A Transitional GMT-Master, Vintage Day-Date, and a Watch without a Crown
Every month, London’s Watches of Knightsbridge hosts an online auction. Typically the lots are nothing too expensive; just good honest watches from a trustworthy house. This August’s online auction features about 50 lots, ranging from a Rolex GMT-Master 16750 Pepsi on the high end to a few little dress watches from Longines and Omega on the low end. It’s a great way to start paying attention to auctions (perhaps even picking something up) without being scared away by blow-out-your brains prices.
Let’s take a look at a few of the best lots from Watches of Knightsbridge’s August online auction.
When I first saw this at the top of the lot list, I thought to myself “no fucking way, a Rolex Pepsi (any reference) for less than $10k?”. Turns out, there’s good reason for the low estimate: a service case.
The GMT-Master Reference 16750 was introduced by Rolex in 1981, remaining in production until 1988. It’s considered a “transitional” reference from the unmistakably vintage Reference Reference 6542 and Reference 1675, which this reference replaced. And when Rolex discontinued this GMT-Master in 1988, it moved into a definitively modern era, introducing the GMT-Master II (hey, you can finally set that GMT hand independently now!).
Overall, the Ref. 16750 is similar to its predecessor, the Ref. 1675, though it does offer some performance improvements. Let’s also remember that the Ref. 1675 had been in production since 1959, so updating Rolex’s GMT line was no small undertaking.
The new Ref. 16750 GMT-Master was powered by Rolex’s new caliber 3075, bringing the quickset feature to the its GMT caliber (allowing the wearer to set the date independent of the hour hand). It also increased the balance speed to 28,800 bph, bringing the GMT in line with other models on Rolex’s collection.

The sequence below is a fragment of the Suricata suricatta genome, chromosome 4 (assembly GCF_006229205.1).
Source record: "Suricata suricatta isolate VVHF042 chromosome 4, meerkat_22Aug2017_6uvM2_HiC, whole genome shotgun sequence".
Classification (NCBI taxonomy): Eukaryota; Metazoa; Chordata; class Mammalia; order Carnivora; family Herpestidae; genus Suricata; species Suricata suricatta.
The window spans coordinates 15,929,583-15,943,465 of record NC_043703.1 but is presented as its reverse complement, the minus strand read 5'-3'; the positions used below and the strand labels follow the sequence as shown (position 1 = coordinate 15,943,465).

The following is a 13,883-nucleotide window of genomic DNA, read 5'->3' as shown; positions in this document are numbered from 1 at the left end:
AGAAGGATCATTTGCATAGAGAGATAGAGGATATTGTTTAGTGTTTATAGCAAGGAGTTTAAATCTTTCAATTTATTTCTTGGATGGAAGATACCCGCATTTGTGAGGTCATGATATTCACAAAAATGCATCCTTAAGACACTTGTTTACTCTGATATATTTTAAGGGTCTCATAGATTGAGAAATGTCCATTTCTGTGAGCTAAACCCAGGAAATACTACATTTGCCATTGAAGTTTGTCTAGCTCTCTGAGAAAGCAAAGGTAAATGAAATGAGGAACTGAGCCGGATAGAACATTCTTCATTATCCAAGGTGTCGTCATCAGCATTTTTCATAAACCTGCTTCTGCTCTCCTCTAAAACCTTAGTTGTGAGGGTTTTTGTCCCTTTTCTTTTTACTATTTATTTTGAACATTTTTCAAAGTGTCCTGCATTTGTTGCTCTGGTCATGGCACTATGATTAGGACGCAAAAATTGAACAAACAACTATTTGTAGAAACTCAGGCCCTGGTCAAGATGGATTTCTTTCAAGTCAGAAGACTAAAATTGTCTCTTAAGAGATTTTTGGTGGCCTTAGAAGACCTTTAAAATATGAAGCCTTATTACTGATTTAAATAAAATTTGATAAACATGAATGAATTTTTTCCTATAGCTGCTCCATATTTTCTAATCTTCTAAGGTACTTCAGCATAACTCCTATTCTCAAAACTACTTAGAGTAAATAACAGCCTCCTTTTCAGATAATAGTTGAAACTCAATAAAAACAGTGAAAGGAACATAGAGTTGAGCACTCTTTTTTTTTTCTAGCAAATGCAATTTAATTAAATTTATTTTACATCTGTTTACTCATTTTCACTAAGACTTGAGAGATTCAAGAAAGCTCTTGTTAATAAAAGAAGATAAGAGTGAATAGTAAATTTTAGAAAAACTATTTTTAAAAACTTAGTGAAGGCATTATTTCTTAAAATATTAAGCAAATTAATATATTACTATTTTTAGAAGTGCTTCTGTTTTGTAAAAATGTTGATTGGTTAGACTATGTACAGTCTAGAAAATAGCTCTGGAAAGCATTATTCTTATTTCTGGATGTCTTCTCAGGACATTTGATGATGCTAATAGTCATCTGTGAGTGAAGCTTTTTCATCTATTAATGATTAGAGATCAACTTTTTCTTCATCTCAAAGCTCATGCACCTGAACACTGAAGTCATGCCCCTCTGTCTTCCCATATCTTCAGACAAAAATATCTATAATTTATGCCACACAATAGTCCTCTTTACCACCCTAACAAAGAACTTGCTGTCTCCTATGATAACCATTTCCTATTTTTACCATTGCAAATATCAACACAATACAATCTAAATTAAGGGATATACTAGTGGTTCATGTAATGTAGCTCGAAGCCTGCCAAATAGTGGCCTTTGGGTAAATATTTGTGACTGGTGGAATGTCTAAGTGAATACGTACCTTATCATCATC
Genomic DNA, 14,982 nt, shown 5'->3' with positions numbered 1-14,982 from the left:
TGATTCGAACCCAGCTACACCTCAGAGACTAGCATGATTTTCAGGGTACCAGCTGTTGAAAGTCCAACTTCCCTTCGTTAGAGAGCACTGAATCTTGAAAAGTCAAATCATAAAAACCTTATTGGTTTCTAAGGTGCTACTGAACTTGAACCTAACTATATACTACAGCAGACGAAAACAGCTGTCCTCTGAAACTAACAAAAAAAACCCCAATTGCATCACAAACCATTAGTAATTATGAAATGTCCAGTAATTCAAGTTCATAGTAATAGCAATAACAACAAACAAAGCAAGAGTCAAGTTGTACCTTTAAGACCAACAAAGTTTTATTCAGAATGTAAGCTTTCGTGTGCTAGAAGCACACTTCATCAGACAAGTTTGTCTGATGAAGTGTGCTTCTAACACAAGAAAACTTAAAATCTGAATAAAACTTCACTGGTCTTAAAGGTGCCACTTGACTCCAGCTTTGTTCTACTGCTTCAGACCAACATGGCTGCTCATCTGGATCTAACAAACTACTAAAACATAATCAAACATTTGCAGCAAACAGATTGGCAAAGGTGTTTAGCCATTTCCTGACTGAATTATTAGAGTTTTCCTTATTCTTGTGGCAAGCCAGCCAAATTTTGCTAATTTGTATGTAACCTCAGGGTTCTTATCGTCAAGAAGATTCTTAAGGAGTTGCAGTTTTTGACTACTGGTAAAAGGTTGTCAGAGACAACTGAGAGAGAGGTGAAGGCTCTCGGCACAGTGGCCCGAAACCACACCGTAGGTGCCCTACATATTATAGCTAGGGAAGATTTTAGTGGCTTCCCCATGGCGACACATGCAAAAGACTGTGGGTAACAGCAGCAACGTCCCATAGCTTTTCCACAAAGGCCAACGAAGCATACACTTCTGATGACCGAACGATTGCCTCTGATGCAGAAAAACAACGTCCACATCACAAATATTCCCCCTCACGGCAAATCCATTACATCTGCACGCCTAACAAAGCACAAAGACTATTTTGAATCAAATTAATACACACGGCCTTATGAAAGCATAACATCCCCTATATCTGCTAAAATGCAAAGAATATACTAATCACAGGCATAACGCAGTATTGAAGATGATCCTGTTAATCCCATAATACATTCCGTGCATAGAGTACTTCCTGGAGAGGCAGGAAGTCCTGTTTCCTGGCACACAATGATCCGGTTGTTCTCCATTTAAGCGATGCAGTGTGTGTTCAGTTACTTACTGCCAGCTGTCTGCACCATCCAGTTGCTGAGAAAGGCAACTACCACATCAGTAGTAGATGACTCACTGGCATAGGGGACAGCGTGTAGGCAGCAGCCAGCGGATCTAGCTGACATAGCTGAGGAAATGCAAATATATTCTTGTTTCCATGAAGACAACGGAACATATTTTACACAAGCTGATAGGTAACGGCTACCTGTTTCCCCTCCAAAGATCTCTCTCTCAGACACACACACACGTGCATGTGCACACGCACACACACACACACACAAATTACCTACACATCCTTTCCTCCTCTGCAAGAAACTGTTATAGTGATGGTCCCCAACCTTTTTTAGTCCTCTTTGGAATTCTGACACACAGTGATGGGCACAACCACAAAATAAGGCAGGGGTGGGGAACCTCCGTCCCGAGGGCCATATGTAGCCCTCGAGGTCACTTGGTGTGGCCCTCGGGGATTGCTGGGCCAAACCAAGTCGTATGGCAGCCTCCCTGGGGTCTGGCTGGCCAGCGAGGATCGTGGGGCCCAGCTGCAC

In another sign that this was a transitional reference, there are two dial variations of the Ref. 16750. In the early years, Rolex fitted these GMT-Masters with a matte dial and lume plots that were not lined with white gold. Towards the end of its run, these old-school matte dials were swapped for a glossy black dial that featured white gold surrounding the lume plots. Rolex transitioning from tool to luxury, in other words. The matte dials are harder to find, and thus more desirable. Lucky for us, this particular example looks to have a matte dial in pretty good condition. Particularly lucky since this example has a service case — often, these matte dials were swapped out for glossy dials when they went in for servicing.
So what’s wrong with this particular GMT-Master? It’s that service case: the serial number is 4,4xx,xxx, which would indicate a birthdate for this case in the 1970s, according to various Rolex serial number charts. As mentioned, production of the this GMT-Master didn’t begin until 1981.
Lot 25 estimate: £7,000 to £8,000
In 1956, Rolex released the Day-Date, the first watch to display both the date and the day of the week (fully spelled out) on the dial. Available only in 18k gold and platinum, it was a conceived as an ideal dress watch, taking the Datejust and turning it up a notch.
Two years later, Rolex released the Reference 1803, which remained in production for twenty years until it was replaced by the Reference 18038 in 1978. Like the Reference 16750 GMT-Master above, the Ref. 18038 was a transition to modern, while the Ref. 1803 is decidedly vintage. Throughout the Ref. 1803’s production era, the Rolex continued to use only 18k gold or platinum. If you’re lucky, you’ll find a Ref. 1803 on the pre-owned market with its original Presidential bracelet, though this is increasingly difficult to uncover.
I love a good Ref. 1803, and this one fits all the criteria: it’s in decent condition overall, has an interesting “cappuccino dial”, and the estimate doesn’t seem to be reaching into the absurd. Because the Ref. 1803 was in production for 20 years, good examples and interesting variations of it abound, it’s not exceedingly difficult to get your hands on one. Which is why it drives me insane when some vintage “dealers” acquire a bunch, jack up the price another 30%, and then
Lot 33 estimate: £4,500 to £5,000
Next, for fans of symmetry and something different: the world’s first wristwatch without a crown. In the 1950s, Jaeger-LeCoultre introduced the "Futurematic”, a watch with an automatic movement and no crown. The watch is set by sliding a coin-shaped crown on the case back of he watch (“Don’t Lift — Slide” it reads). To set the hands, the wearer simply rotates the crown clockwise; to get the hands going again, you slide the crown toward the outside of the case.
The lack of a crown gives the watch a noticeably symmetrical and smooth silhouette, with the curved lugs of this later era model flowing subtly off the case.
Lot 43 estimate: £1,800 to £2,200
And finally: Honestly, if I were more confident in my masculinity, I’d wear this Cartier Panthere every day.